Slower aging and lower risk of dementia: All the benefits of eating a healthy diet, according to experts

An older woman having lunch (Shutterstock)

It is no secret that a healthy, varied and balanced diet is synonymous with good health in general, as science has supported with all kinds of studies. The research involved Columbia University’s Mailman School of Public Health and Columbia’s Robert Butler Aging Center, who discovered that wearing something healthy eating habits belongs to a Lower risk of developing dementia and a rhythm of Slow aging.

The study’s findings have been published History of Neurologywhich indicates that the relationship between diet and dementia is, at least partially, mediated by Multisystem aging processes, The study, led by Daniel Belsky, associate professor of epidemiology at both centers, explored the hypothesis that a healthy diet may protect against dementia by slowing the body’s overall biological aging process.

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The researchers used data from the second generation of the Framingham Heart Study, specifically the Offspring Cohort, which began in 1971. Participants in this group, who were over the age of 60 and free of dementia at the start of the study, provided information about their diet. , epigenetic data and undergo a regular monitoring, This follow-up included physical examinations, lifestyle questionnaires, blood samples, and, starting in 1991, neurocognitive testing.

Of the 1,644 participants included in the analysis, 140 developed dementia. To estimate the rate of aging, researchers used a epigenetic clock This is called DunedinPase, which is able to measure the rate at which the body experiences deterioration as it ages.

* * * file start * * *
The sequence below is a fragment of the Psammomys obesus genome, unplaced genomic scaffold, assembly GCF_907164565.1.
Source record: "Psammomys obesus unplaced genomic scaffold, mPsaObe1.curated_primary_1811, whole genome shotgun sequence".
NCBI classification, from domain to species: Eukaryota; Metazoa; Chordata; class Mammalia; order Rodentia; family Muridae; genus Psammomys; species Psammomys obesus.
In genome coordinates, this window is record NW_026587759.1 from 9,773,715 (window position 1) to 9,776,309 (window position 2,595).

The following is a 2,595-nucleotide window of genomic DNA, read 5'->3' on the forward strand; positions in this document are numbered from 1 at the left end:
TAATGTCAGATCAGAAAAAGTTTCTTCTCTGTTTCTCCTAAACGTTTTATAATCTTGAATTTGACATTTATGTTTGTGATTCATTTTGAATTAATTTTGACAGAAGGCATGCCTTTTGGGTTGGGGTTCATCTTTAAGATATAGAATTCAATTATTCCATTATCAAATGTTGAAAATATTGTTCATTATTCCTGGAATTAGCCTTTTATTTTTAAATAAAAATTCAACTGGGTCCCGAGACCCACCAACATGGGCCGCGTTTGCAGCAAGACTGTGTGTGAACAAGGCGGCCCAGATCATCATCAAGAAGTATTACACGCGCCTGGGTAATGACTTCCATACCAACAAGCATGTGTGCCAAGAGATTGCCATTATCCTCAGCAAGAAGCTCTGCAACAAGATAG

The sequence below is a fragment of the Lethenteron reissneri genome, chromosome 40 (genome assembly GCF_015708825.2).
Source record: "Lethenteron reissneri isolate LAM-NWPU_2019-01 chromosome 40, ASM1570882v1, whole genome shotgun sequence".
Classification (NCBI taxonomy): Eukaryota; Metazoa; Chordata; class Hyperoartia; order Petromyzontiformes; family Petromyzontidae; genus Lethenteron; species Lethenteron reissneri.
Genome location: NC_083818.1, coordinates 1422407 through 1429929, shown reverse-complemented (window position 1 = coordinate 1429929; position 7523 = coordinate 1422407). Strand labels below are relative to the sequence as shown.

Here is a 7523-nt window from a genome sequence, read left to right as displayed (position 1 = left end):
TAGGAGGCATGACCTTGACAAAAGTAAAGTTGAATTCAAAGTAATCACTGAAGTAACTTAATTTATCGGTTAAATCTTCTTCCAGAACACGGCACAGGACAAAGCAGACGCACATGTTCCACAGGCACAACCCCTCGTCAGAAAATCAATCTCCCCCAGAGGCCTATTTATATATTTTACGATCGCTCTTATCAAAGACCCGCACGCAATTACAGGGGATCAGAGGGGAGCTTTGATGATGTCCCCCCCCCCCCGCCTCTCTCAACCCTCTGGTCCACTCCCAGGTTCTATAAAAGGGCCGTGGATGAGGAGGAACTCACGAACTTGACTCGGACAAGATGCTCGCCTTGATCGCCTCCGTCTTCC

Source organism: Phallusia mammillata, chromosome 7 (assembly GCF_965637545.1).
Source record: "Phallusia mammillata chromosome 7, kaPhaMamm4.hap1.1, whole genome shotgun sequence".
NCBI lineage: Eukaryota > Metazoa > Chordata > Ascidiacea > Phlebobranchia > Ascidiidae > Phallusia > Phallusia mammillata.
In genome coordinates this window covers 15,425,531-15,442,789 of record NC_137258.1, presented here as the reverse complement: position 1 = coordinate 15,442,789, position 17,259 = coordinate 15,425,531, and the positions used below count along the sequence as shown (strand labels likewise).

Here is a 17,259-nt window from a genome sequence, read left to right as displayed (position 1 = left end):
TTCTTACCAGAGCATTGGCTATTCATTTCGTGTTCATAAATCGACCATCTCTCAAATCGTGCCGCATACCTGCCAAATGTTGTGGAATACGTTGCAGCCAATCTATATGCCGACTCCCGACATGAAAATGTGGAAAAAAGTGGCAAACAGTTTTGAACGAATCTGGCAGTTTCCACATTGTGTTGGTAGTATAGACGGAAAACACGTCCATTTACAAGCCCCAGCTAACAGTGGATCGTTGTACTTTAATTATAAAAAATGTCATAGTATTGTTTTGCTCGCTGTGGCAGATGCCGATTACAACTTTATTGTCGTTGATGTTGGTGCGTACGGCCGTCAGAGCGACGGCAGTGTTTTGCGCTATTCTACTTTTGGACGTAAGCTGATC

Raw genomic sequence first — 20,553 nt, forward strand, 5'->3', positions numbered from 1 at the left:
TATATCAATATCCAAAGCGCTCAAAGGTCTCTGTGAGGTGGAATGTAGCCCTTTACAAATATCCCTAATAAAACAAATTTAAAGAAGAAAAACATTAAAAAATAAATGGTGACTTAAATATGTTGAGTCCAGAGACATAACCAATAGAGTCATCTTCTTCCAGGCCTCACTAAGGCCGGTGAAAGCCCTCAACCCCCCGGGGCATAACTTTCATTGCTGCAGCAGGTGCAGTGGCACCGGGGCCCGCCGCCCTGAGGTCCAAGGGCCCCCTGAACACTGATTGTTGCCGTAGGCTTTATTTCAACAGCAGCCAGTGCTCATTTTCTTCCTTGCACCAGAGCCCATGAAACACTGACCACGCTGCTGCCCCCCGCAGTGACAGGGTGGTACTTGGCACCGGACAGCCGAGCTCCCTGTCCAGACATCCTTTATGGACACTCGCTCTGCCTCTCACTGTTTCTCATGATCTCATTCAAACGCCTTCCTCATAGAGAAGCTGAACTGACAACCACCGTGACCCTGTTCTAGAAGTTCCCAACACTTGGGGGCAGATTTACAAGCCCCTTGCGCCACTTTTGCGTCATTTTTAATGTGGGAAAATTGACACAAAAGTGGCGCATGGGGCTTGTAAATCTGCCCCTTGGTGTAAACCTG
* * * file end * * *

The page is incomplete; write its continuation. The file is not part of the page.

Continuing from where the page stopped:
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Yiyan Gu, PhD, associate professor of neurological sciences at Columbia University Irving Medical Center and another senior author of the study, said that although there is strong evidence that a healthy diet can protect against dementia, it is still Unable to understand completely How does this work This security system.

The findings of this study suggest that multisystem biological aging may be an underlying mechanism in the association between diet and dementia. found more adherence to Mediterranean diet was associated with a slower rate of aging, as measured by DunedinPace, and also hadreduced risk of dementia And mortality rate.

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Aline Thomas, PhD, a postdoc in the department of neurology at Columbia, said that although the slower pace of aging explains the connection between a healthy diet and lower risk of dementia, there are still aspects that need to be explored. This underlines the need for constant check On specific brain mechanisms in the prevention of dementia.

For this reason, the team focuses on the need to conduct more observational studies to explore the direct relationship between Nutrients and brain aging, If these findings are confirmed in more diverse populations, monitoring biological aging could be a useful tool for dementia prevention.

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